I was, of course wrong.
On my last day in the tearoom, Donna Summer dropped by with a fleet of interior decorators and the English Furniture Importer himself. They hummed around her, all frantic smiles and ingratiating chatter. She was amiable and quiet. She smiled at me when I poured her tea, thanked me for the scones and seemed like a genuinely nice lady.
I got a bonus when I left . It was maybe $70 bucks, but for me, at the time, it felt like a fortune. I filled up my tank, bought a pack of cigarettes and took off driving. Who knew where I would stop? I made Durham by nightfall and then headed North on I-85. I did mileage math in my head. I could be in DC by 11. New York by 4 or 5 if the traffic held up. I’d never driven in New York. I’d never parked a car in New York. I shuddered and realized I was still wearing my floral dress. That was unacceptable. I turned the car around at the Virginia line and drove back to Greensboro.
My roommate was watching a vampire film when I came in under the dining room arch. “The fuck have you been?”
“Took a drive.” I slid onto the disgusting loveseat. The pages of the phone bill were still strewn across the table. I should really pick those up, but I didn’t.
I risked a glimpse at my roommate. She was eating macaroni and cheese out of a black coffee mug and wearing jeans, not the robe. When we’d moved in together, I thought she was my best friend, maybe the best of best friends I’d ever had. I wanted to be with her to be like her. I thought together we could change the world or make great art or at least make ourselves happy. She’d sent me this letter (one of many) the year before when I was marooned in Virginia. “I have no idea why we still live in the South. We are too fabulous, too brilliant for it and it’s complete bullshit. Let’s renew our spirituality walking down filthy New York sidewalks soaking in this glorious paradox of life. Let’s blind all the fuckers with our sheer magnificence.” This hadn’t panned out. It wouldn’t pan out at all, actually, but I still swooned for her in this “Anne of Green Gables” bosom friend sort of way, because she had written that to me and she could write that to me. I loved her, even then, even though I knew she didn’t love me, even though she would be repulsed if I said it and maybe horrified if she knew.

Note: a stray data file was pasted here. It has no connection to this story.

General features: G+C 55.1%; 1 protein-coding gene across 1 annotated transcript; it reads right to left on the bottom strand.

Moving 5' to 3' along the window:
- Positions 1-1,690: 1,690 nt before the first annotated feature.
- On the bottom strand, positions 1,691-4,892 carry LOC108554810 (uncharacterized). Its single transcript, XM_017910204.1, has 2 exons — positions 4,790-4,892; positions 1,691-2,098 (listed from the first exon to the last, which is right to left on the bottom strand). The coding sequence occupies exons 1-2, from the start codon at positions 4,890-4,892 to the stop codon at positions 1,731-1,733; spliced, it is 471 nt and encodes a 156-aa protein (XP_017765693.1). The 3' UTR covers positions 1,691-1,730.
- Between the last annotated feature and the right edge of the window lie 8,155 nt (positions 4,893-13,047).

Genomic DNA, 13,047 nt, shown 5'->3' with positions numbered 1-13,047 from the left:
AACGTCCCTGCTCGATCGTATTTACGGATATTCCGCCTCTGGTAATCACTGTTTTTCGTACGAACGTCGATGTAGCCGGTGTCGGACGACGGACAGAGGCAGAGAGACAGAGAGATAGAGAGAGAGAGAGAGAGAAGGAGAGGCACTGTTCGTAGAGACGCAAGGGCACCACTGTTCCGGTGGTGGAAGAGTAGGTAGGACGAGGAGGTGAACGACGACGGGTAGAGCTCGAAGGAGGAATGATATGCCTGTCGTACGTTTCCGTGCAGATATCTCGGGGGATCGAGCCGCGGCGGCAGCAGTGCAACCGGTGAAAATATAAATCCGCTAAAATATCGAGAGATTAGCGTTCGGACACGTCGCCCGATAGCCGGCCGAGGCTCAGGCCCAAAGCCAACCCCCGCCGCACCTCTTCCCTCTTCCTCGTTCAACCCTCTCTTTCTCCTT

“I’m really sorry about the power bill,” I said.
She tapped the coffee table with the toe of her boot. “I think the phone bill makes us even”–and went back to the fangs.
After a minute, I turned again. “If things have been weird or bad, I just wanted to say, I’m sorry.”
She looked at me. Her eyes were a pale silvery blue, but in the dim living room, they looked darker and full of something I desperately wanted to believe would accept and forgive me. She shook her head. She seemed disappointed. “You’re always sorry, you know that?”
I did. And I really was.
 He would report years later, in an embarrassing anecdote told to great general amusement at a fancy hotel in Brighton, that I showed up on that first day with a hangover, in Dr. Martens and leather jacket, with wild purple hair and giant sunglasses. That’s probably mostly true. My hair was sort of purple and I probably did wear boots under my pastel floral gowns (they were both more comfortable and more respectable than my brokedown mary janes). And I did love that leather jacket. But I rarely drank in those days (I was nineteen, with no ID, no older friends and no money).
 She was right
 He was wrong